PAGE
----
|Interview With Neonatologist Carlo Bellieni
SIENA, Italy, 6 MAY 2005 (ZENIT)
The desire to do away with personal
suffering is one of the driving forces behind euthanasia, an attitude
described as "handiphobia," says an Italian neonatologist.
In this interview with ZENIT, Dr. Carlo Bellieni, of the Le Scotte
Polyclinic of Sienna, talks about the phobia of handicap and the real
reasons for incidences of euthanasia.
Q: The Groningen declaration (an agreement between the Dutch judicial
authorities and Groningen's university clinic that authorized euthanasia
in children under 12 without their consent) brought back to the center
the problem of euthanasia in regard to newborns. How does a doctor of
neonatology feel about such a possibility?
Bellieni: The first incredulity lies in the fact that today we have
available in the area of neonatology analgesic drugs of such strength
that to think that recourse is taken to euthanasia in cases of
unacceptable pain is really anachronistic. The problem is that analgesic
drugs must be used, but there are still resistances.
Q: But suffering is not only pain but also psychic distress.
Bellieni: Indeed! But while one can speak of suffering in an adult when
faced with an ill-fated prognosis, this reasoning doesn't apply in the
case of a newborn: It is obvious that suffering about one's future is
not posed in the case of someone who is unable to reason about himself,
or understand data, ideas and symbols.
Q: However, in time, once the neonatal age is passed, the pain and
suffering of a child can manifest themselves.
Bellieni: Yes, but this will never make the state "not human," or "not
worth living." We have testimonies of gravely ill patients who are more
serene than certain "healthy ones." Suffering exists and it is a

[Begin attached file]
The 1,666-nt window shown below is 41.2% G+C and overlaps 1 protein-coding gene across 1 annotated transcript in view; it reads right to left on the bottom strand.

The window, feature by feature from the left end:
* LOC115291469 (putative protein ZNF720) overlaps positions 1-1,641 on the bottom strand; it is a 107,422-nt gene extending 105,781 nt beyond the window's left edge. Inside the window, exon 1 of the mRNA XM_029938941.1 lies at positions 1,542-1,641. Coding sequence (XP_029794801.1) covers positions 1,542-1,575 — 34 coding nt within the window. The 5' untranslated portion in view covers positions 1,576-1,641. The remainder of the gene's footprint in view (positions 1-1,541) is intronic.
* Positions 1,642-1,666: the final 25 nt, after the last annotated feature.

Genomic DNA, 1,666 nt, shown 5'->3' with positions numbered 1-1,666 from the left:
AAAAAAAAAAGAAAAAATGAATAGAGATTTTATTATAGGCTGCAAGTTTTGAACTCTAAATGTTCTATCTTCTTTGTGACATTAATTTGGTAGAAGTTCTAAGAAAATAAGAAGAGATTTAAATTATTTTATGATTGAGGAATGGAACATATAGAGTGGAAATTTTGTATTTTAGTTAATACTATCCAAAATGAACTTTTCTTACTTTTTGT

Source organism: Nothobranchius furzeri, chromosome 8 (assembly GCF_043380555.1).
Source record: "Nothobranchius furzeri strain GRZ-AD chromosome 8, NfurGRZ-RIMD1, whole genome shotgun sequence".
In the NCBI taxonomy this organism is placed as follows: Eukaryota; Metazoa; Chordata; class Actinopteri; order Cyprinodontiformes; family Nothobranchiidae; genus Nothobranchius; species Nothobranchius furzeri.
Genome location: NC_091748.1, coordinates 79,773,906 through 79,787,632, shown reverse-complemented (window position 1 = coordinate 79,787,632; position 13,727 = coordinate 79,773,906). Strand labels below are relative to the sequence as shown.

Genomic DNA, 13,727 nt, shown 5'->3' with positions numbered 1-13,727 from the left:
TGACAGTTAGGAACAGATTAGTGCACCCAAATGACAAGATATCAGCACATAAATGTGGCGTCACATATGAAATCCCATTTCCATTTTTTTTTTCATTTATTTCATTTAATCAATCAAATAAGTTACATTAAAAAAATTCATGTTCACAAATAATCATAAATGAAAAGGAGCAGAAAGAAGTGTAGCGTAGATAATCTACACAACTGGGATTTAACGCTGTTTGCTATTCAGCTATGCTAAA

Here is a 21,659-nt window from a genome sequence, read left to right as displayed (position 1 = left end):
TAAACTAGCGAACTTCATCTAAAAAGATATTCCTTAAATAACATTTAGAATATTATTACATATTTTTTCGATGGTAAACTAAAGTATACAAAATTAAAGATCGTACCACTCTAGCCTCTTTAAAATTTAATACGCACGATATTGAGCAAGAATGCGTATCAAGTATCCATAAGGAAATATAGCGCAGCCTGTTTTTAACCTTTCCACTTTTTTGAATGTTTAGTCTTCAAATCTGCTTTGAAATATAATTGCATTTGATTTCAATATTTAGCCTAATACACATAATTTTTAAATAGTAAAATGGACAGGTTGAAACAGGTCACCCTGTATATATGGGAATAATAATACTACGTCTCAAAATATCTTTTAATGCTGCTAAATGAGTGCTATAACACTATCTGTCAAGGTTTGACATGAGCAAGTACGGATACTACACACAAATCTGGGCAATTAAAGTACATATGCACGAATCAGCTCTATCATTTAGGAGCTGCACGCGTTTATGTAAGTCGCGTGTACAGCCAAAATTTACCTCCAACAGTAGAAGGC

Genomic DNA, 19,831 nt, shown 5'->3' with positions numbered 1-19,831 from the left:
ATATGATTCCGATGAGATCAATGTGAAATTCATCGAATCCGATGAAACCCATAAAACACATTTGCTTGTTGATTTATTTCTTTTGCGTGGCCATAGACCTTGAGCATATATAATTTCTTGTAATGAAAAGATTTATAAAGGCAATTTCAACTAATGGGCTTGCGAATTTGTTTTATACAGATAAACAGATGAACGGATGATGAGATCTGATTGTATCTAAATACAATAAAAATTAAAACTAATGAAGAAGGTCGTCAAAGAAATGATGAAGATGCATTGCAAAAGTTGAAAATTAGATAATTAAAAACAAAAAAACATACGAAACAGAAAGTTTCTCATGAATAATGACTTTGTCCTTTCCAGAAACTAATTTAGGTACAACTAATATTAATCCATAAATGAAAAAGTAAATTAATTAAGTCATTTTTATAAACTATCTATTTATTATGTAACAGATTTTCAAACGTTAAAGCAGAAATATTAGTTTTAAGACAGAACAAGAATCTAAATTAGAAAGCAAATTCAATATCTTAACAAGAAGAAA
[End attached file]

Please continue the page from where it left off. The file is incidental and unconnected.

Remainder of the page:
challenge, but not a "black hole" of meaningless tragedy.
Q: What is being said, then, about the suffering of someone for whom the
cure proposed is euthanasia?
Bellieni: Perhaps something is being said about our own suffering. Why
discuss the possibility of euthanasia with parents? ("It is vital to
have an exact prognosis and discuss it with the parents," writes
Verhagen in connection with the Groningen protocol). To involve the
parents means that we are not on a path encased in certainties, but
still subject to human passions, doubts and uncertainties.
That is why I say that euthanasia does not respond to the suffering of
the patient, but of the one who decides. And it is really tragic.
Instead, the point is to understand that it is in this area that our
responsibility is at stake: To help to face or to run away from the
Suffering must be addressed, supported; it is not resolved by running
away; it's not even resolved by death. Yet consider how liberating and
positive it is, also therapeutically, to understand the child's worth
beyond the illness or malformation.
We know from scientific readings that the way a handicapped child is
accepted depends very much on the character of the parents, but also on
the human environment that surrounds him. Obviously, this does not mean
the opposite evil, namely, that the doctor is the absolute arbiter of
life; I would like to make it understood how much uncertainty is
Q: Did Terri Schiavo's case cause apprehension?